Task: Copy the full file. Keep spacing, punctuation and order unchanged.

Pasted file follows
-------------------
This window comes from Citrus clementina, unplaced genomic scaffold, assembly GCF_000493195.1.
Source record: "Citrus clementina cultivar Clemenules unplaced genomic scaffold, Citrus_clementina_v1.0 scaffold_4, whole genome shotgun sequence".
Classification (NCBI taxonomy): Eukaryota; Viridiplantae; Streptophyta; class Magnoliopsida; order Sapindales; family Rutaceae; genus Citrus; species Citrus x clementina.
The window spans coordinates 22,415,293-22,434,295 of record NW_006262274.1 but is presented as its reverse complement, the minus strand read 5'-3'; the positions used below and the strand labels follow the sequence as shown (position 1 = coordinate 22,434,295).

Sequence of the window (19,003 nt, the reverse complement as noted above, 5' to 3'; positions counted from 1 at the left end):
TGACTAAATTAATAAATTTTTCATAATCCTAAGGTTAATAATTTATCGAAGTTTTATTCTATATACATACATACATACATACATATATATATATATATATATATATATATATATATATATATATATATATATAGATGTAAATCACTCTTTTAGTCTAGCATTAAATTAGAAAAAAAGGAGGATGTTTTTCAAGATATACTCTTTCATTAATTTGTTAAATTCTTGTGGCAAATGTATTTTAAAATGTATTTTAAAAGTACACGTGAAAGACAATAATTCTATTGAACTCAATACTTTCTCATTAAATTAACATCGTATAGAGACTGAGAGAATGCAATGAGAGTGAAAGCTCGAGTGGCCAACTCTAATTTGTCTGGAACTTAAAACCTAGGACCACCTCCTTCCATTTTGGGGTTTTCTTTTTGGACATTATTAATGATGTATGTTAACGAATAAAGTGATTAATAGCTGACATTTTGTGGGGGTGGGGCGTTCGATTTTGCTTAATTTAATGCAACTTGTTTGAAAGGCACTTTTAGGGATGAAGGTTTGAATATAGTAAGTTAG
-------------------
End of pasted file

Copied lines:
This window comes from Citrus clementina, unplaced genomic scaffold, assembly GCF_000493195.1.
Source record: "Citrus clementina cultivar Clemenules unplaced genomic scaffold, Citrus_clementina_v1.0 scaffold_4, whole genome shotgun sequence".
Classification (NCBI taxonomy): Eukaryota; Viridiplantae; Streptophyta; class Magnoliopsida; order Sapindales; family Rutaceae; genus Citrus; species Citrus x clementina.
The window spans coordinates 22,415,293-22,434,295 of record NW_006262274.1 but is presented as its reverse complement, the minus strand read 5'-3'; the positions used below and the strand labels follow the sequence as shown (position 1 = coordinate 22,434,295).

Sequence of the window (19,003 nt, the reverse complement as noted above, 5' to 3'; positions counted from 1 at the left end):
TGACTAAATTAATAAATTTTTCATAATCCTAAGGTTAATAATTTATCGAAGTTTTATTCTATATACATACATACATACATACATATATATATATATATATATATATATATATATATATATATATATATATATAGATGTAAATCACTCTTTTAGTCTAGCATTAAATTAGAAAAAAAGGAGGATGTTTTTCAAGATATACTCTTTCATTAATTTGTTAAATTCTTGTGGCAAATGTATTTTAAAATGTATTTTAAAAGTACACGTGAAAGACAATAATTCTATTGAACTCAATACTTTCTCATTAAATTAACATCGTATAGAGACTGAGAGAATGCAATGAGAGTGAAAGCTCGAGTGGCCAACTCTAATTTGTCTGGAACTTAAAACCTAGGACCACCTCCTTCCATTTTGGGGTTTTCTTTTTGGACATTATTAATGATGTATGTTAACGAATAAAGTGATTAATAGCTGACATTTTGTGGGGGTGGGGCGTTCGATTTTGCTTAATTTAATGCAACTTGTTTGAAAGGCACTTTTAGGGATGAAGGTTTGAATATAGTAAGTTAG